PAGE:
Thursday, April 8, 2010

The Thin Red Line?


The International Cinephile Society has posted their picks for the top 100 movies of the 1990's. In at number one is "The Thin Red Line" which is pretty shocking to me since I would not have rated it in the top 50. Terrance Malick's WWII epic had some interesting moments but was, in my opinion, a confused and confusing hash. There are other movies that do not belong on the list as well (that's what is fun about these lists). "Eyes Wide Shut"? Are you kidding me? "Naked Lunch?" It's unwatchable! "Starship Troopers"? Now you're making me mad! "Husbands and Wives" is far from Woody Allen's best effort.

My own pick for the best film of the 1990's is "The Remains of the Day."

6 comments:

Tim said...

Wow, that list is nothing short of terrible.

Ryan H. said...

HE THIN RED LINE is an interesting choice, but it doesn't make much sense to me. It's not one of Malick's finer efforts. As you said, it's interesting, but less than successful.

I understand EYES WIDE SHUT's placement on such a list--it is, after all, the final film of one of the master filmmakers, even if it is one of his lesser works--but it really doesn't deserve the quite high ranking it received. It deserves to sit in the bottom half somewhere, if at all. Probably the bottom 10 or 20, honestly.

But even more infuriating than EYES WIDE SHUT is MY OWN PRIVATE IDAHO's placement in the top 10, a pretentious bit of rubbish if I've ever seen one. And even though it didn't place very high, I continue to be annoyed that anyone thinks AMERICAN BEAUTY is a good film.

Others, though, like Kieselowski's THREE COLORS TRILOGY and SHORT CUTS are all well-placed, and if one is willing to ignore the rankings, there are plenty of worthy films present.

My personal favorites of the 90s are BARTON FINK, CHUNGKING EXPRESS, DAYS OF BEING WILD, FAREWELL MY CONCUBINE, and MAGNOLIA.

Todd Pruitt said...

Ryan,

I couldn't agree more with your assessment of "American Beauty." It is pretentious and bleak.

No doubt that Kubrik is one of the greatest. I absolutely love his well known films but Barry Lindon (one of his lesser well known) is one of my favorites. Great story and it is absolutely beautiful. Compared to his other works "Eyes Wide Shut" left me scratching my head.

"The Remains of the Day" is as close to perfect as a film can get.

Ryan H. said...

Glad to hear you're with me on AMERICAN BEAUTY, and it's even nicer to know you're a fellow BARRY LYNDON lover. I *adore* BARRY LYNDON. I once read Christian film critic Peter T. Chattaway describe it as the cinematic equivalent of Ecclesiastes.

I can understand why EYES WIDE SHUT might not be a ballpark smash with any viewer. While I think Kubrick's films are often a bit more straightforward (2001: A SPACE ODYSSEY being a potential exception, though I wouldn't say it's ultimately too cryptic beyond its tripped-out final section), EYES WIDE SHUT's purposes are a little more elusive.

That said, if you'll permit me, I'll elaborate on why I have some time for EYES WIDE SHUT. At its heart, I think EYES WIDE SHUT (like most of Kubrick's outings, really), is a morally conservative film, at least in its ideological impulses (in the execution, it's perhaps otherwise). It's a study in contemporary attitudes towards sexuality. It counters an attitude that is permissive towards individual sexual fantasy (EYES WIDE SHUT would suggest that fantasy is every bit as damaging and hurtful as an affair), and furthermore questions social attitudes towards sex that seem to treat it as just another commodity (Steven Soderbergh's recent film, THE GIRLFRIEND EXPERIENCE, similarly dealt with such issues, albeit in a much, much different way).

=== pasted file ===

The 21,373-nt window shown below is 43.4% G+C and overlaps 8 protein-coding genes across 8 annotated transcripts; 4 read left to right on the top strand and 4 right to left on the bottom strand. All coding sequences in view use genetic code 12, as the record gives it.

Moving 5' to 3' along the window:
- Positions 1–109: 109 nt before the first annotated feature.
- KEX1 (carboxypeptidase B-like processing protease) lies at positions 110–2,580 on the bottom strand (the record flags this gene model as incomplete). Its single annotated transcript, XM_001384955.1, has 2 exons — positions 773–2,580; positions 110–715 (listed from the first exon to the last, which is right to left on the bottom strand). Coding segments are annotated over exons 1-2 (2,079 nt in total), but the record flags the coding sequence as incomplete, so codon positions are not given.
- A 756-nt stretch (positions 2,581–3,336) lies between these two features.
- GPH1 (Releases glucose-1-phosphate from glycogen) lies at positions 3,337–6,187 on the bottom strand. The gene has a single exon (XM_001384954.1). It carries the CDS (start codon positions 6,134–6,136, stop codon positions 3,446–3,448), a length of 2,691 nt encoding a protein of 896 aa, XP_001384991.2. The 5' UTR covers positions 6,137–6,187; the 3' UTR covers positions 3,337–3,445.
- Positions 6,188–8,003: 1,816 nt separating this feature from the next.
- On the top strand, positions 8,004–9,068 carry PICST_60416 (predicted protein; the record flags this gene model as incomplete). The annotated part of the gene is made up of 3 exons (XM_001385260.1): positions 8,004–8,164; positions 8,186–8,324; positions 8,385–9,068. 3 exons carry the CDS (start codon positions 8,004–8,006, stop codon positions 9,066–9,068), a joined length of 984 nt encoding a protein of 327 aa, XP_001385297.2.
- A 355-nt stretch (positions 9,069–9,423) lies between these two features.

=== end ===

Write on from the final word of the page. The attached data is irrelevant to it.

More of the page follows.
The first third of the film, which is the most domestic, is the strongest. We're allowed to enter into the relationship of Bill and Alice Harford, into their jealousies. She counters Bill's flirtation of the night by recounting some of her unfulfilled sexual desires. This moment splinters the couple, and sends Bill on a dangerous journey to find sexual fulfillment (something that the hand of fate rather kindly denies him at every turn, particularly in the case of the prostitute which he later learns had AIDS).

The Bacchanalia at the center of the film was ridiculed by many critics as tacky and passion-less. Where was the heat? Wasn't this supposed to be a sexy film? I suspect many of them failed to understand that was precisely Kubrick's point; indulgent, fetishized sexual fantasy, when realized, reduces individuals to faceless individuals (hence the masks; sex in this context no longer has any room for the meeting of individuals). It's both coldly mechanical, and when you get down to it, a bit tacky and silly. A far cry from what the act should be.

In the end, the married couple is forced to retreat and repent of their dangerous excursions, knowing that the answer isn't to run away from a sexual relationship with the other (in fact, they know they have to run towards it). But even though we're inclined to believe they're wiser, the tension and difficulties remains as long as sex is present. They could fall back. Hence the title, EYES WIDE SHUT. Our protagonists may never really be able to get their eyes all the way open.

All of that strikes me as very compelling, at least in concept. In execution, I don't think the film ever achieves the visual power of Kubrick's best films, and I think the narrative construction is more than a little sloppy. But at the heart of it is a fairly interesting discussion.

Back on topic, I'm sorry to say that I've never seen REMAINS OF THE DAY. I'll have to rectify that.

Somebody said...

Here's a list that will put hair on your chest: http://artsandfaith.com/t100

Somebody said...
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